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MIDDLE EAST: Pop stars and soda pop

October 29, 2007 |  1:10 pm

Photo_032a When Lebanese mega pop star Nancy Ajram signed a six-figure endorsement deal with Coca-Cola in 2005, Pepsi took the challenge, and very seriously.

Not content with signing one rival singer, Pepsi assembled a whole team of Arab world pop stars and cast them in a full-length musical, a totally unprecedented move by a multinational in the Middle East.

The two giant beverage companies have been gearing up vehemently to claim the soft-drink allegiance among Arab youth. This comes as no surprise in a region with a burgeoning population of Muslim youths often socially or legally forbidden from drinking alcohol.

Pepsi’s upcoming movie, called the “Sea of Stars,” is being shot in a picturesque village nestled in the green hills of northern Lebanon. It will feature hit songs by Lebanon’s sex symbol, Haifa Wehbé, and is expected to play cinemas across the Arab world by the end of the year.

Pepsi has remained tight-lipped about the movie’s plot. But, according to showbiz gossip, the film tells a Hollywood-inspired story of a small village restaurant on verge of closing down when a brave group of stars save it by organizing a fiesta bringing in customers, music, dance and, of course, a lot of Pepsi cans.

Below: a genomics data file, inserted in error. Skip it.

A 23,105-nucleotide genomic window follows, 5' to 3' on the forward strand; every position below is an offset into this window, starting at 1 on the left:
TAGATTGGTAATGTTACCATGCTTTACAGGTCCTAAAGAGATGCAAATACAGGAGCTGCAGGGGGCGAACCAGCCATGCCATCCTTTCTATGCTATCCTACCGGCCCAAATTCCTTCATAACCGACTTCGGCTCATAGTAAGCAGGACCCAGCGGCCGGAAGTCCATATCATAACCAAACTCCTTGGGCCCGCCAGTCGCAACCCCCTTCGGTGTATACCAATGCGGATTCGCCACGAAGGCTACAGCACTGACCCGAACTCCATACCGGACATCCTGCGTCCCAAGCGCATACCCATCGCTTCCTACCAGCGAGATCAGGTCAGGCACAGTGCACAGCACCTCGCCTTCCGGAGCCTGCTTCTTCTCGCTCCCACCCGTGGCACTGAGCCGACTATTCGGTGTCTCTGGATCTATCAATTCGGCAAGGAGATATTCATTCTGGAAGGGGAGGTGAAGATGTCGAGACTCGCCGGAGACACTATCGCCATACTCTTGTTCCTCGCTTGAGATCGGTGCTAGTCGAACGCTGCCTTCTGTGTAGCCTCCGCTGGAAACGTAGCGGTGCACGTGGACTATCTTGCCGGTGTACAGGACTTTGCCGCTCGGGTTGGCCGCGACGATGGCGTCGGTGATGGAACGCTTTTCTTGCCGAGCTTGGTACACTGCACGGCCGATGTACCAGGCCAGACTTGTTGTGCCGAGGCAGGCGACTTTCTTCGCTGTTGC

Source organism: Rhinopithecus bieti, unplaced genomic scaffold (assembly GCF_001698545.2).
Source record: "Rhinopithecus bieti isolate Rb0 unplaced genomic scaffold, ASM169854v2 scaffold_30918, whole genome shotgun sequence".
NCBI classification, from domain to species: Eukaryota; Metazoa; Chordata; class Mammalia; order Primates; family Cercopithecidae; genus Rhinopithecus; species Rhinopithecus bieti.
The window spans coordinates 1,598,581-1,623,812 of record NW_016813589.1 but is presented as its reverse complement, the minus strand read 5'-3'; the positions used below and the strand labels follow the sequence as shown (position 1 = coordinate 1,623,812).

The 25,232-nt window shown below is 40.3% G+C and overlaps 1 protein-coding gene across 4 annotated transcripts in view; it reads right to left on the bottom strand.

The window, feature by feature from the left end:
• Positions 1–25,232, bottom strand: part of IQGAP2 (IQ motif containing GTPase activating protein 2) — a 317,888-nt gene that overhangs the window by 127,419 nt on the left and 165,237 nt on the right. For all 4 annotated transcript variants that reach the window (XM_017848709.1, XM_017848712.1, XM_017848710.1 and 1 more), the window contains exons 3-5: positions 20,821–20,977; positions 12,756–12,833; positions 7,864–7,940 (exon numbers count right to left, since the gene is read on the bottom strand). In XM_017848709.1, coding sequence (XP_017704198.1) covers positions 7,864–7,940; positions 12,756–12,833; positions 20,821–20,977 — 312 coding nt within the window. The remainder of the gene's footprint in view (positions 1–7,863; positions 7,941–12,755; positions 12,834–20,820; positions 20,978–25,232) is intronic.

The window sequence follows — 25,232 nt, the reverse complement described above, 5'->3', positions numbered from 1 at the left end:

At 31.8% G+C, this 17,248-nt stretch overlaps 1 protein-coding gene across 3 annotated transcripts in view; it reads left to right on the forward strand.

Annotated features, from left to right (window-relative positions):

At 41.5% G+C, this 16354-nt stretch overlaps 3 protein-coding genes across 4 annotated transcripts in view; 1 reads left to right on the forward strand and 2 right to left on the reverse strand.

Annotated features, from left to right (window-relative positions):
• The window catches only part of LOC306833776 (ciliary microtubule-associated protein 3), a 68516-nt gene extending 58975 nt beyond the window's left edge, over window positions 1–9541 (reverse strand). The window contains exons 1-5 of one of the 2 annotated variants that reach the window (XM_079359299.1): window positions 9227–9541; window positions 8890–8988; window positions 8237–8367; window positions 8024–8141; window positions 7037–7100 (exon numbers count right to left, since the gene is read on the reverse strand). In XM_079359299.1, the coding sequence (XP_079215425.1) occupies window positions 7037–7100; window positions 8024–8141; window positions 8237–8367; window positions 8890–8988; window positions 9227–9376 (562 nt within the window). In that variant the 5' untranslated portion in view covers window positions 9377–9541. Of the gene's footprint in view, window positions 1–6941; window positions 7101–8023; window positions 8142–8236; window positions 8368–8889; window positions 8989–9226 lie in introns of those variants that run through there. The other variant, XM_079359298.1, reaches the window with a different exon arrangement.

Before the movie, Pepsi cast French soccer star Thierry Henry with Wehbé, a sultry Lebanese singer and former model who landed in the top 50 of People magazine’s 2006 most beautiful people list. Another Pepsi ad featured Christina Aguilera with another Lebanese singer, Elissa.

Coke got the jump on using Lebanese pop stars by emblazoning Ajram’s face on cans. It now floods the airwaves with ads featuring popular songs by the Lebanese star, who presents herself as more innocent and wholesome than Wehbé. In the latest, Ajram walks into one neighborhood, spreading psychedelic images of love and harmony as she sings and distributes Coca-Cola bottles.

Coca-Cola has also put up gigantic billboards of Ajram surrounded by children of different ethnic backgrounds all sort of springing from a Coca-Cola bottle. The ad, displayed along Lebanon’s main coastal highway, promotes Ajram's album for kids, “Scratch Scratches.”

— Raed Rafei in Beirut

Photo: Nancy Ajram (center, in brown T-shirt), appearing in a billboard along Lebanon's main north-south highway, is the face that launched a thousand cola ads. The battle between Coke and Pepsi to sign up Arab pop stars is on. Credit: Borzou Daragahi

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